“She will be with us all the time, and everything is spoilt,” she groaned inwardly. She was intensely disappointed. “Strangers would not have been so bad, or any one but those particular two.”

Pamela was sitting in the corner opposite her, and Dan was in the corner at the other end of her seat. Lady Kitson and Lettice were at first too cross and too much shaken to notice any one; but presently, having recovered and arranged their packages, and settled down in their seats, they glanced about the compartment, and, with a look of not very pleased surprise, recognized their companions.

“Oh, how do you do, Dan?” said Lady Kitson, and smiled quite affably on him, but to Kitty she vouchsafed only the merest acknowledgment.

Lettice blushed hotly when she saw Kitty, and gave her one of her broad, meaning smiles.

“How do you do?” said Kitty very stiffly, and with no shadow of a smile.

“How is your poor little cousin, Dan?” said Lady Kitson presently. “I hope she is growing strong again after her two serious illnesses?”

“Yes, thank you,” said Dan. “She has gone away for change of air.”

“Oh, indeed. I am glad she is able to. It was so alarming her being so ill. Oh, I heard about your shocking behaviour in leaving her behind to walk home by herself, on such a night too, and in such a wild spot.”

“I am afraid you haven't heard the right story, Lady Kitson,” said Dan gravely, but with a flash of his eye.

Lady Kitson smiled a most aggravating little smile. “Oh, I think so,” she said meaningly. Then, “You are not all going away with Anna, I hope,” she remarked severely. “I am sure the poor child must require perfect peace and great care.”

“No, Aunt Pike has gone with her. We are going home, and Kitty's friend is coming to stay with us,” and Dan looked towards Pamela. “May I introduce Miss Pamela Peters—Lady Kitson, Miss Kitson,” said Dan very formally, and growing very red.

Pamela smiled and bowed very prettily to Lady Kitson. Lady Kitson stared at Pamela, but gave her only the vaguest of acknowledgments. Lettice nodded as though her neck were loose at the joint.

“You don't mean to say that while Mrs. Pike is away your poor father is going to have you all on his hands, and a stranger as well? Poor Dr. Trenire. I really think it is too much for him, he looks so ill and worn already. He really needs a holiday more than do any of you.”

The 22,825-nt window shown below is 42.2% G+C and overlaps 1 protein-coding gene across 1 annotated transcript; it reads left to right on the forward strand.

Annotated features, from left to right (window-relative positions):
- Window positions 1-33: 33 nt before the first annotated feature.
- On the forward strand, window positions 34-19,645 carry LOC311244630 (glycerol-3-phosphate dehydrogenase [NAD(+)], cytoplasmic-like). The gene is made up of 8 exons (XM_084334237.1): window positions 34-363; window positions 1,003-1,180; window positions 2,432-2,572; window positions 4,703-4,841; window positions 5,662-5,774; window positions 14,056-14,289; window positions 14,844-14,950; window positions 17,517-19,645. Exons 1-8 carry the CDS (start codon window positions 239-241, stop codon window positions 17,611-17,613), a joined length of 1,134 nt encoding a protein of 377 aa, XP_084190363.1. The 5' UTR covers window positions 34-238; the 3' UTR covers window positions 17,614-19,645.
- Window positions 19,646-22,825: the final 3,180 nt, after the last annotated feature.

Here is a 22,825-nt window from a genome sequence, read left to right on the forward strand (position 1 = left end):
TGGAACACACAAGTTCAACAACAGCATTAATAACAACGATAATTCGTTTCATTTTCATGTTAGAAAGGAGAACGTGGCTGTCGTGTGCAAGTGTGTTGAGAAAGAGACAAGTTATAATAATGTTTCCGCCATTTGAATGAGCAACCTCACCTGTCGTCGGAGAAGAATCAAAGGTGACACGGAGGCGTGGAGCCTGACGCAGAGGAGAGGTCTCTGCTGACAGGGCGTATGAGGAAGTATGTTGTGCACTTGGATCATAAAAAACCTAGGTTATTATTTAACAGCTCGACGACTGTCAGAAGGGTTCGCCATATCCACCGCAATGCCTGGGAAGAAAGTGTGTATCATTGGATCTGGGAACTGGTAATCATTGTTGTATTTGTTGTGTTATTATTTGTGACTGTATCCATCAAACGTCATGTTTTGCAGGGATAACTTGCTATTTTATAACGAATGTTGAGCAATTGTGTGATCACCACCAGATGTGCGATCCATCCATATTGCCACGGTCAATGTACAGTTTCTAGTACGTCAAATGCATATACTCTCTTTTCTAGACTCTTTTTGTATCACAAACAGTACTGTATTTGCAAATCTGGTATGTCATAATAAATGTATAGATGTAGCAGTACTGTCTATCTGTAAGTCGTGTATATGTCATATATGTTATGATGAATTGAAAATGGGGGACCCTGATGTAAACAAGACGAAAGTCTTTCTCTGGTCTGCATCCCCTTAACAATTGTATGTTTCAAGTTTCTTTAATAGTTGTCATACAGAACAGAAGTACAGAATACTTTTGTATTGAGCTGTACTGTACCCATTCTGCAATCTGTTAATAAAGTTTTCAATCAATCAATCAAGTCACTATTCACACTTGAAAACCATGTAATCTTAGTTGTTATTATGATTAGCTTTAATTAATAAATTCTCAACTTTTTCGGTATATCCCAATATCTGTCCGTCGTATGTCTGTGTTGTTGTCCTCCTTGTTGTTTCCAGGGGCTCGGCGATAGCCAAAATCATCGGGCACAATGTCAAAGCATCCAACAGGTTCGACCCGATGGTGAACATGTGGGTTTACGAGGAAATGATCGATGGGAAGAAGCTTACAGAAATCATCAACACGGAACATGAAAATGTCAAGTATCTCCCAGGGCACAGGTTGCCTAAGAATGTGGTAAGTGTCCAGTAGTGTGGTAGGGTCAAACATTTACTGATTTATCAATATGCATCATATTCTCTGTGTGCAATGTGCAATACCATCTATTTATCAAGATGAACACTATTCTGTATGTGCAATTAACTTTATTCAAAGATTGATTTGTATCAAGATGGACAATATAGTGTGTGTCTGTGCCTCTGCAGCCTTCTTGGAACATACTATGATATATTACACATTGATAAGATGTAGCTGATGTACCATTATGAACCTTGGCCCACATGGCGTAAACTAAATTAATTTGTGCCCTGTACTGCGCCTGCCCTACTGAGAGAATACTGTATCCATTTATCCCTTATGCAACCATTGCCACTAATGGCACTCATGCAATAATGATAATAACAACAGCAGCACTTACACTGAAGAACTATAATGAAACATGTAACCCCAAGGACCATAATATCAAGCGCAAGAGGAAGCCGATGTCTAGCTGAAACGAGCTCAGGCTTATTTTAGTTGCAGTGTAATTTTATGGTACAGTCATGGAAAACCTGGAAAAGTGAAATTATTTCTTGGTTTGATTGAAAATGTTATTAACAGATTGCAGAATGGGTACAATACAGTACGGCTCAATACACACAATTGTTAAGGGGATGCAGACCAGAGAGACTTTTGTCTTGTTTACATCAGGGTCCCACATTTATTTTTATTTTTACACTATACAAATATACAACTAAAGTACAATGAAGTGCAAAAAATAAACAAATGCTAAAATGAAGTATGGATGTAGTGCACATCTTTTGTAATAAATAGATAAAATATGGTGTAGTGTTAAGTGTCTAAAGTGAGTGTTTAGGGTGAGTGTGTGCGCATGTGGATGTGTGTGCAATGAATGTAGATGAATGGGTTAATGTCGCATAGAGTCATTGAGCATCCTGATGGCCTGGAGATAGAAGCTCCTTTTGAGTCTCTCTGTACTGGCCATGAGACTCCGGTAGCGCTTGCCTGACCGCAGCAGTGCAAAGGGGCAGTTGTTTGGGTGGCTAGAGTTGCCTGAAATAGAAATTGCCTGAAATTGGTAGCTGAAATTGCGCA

“Father looks ill!” gasped Kitty. It was the first hint she had had of any such thing, and a sudden cold fear filled her heart. She forgot her dislike of Lady Kitson and Lettice, and the wrong they had done her. “Is father really ill, Lady Kitson?” she asked anxiously, leaning towards her. “He has never mentioned it to me, nor has Aunt Pike.”

“He is too good and unselfish to complain,” said Lady Kitson coldly. “You should use your own eyes, and not wait for him to tell you he is ill. He has not actually told me that he is, but I can see that he looks overworked and unwell, and certainly not fit to battle with a houseful of noisy, restless boys and girls.”

“Of course we shouldn't be noisy if father was not well,” said Kitty, with quiet dignity. She was feeling intensely uncomfortable on Pamela's account as well as her father's. Lady Kitson's remarks were not polite to their guest.

Lady Kitson sat back in her seat and unfolded a paper, as though to intimate that she had no more to say. Lettice crossed over and sat beside Kitty, evidently intending to talk to her, but Kitty could not bring herself to be friendly to her late school-fellow; besides which, she had Pamela to talk to, and there was this news about her father to fill her mind.

“He can't be very ill,” said Pamela comfortingly, seeing Kitty's quiet distress. “Your aunt or Betty would have said something to you about it. While I am with you I can take the children out all day long if you like, so that you can keep the house quiet, and we won't be any trouble. But of course you must send me home if it is not convenient for me to stay.”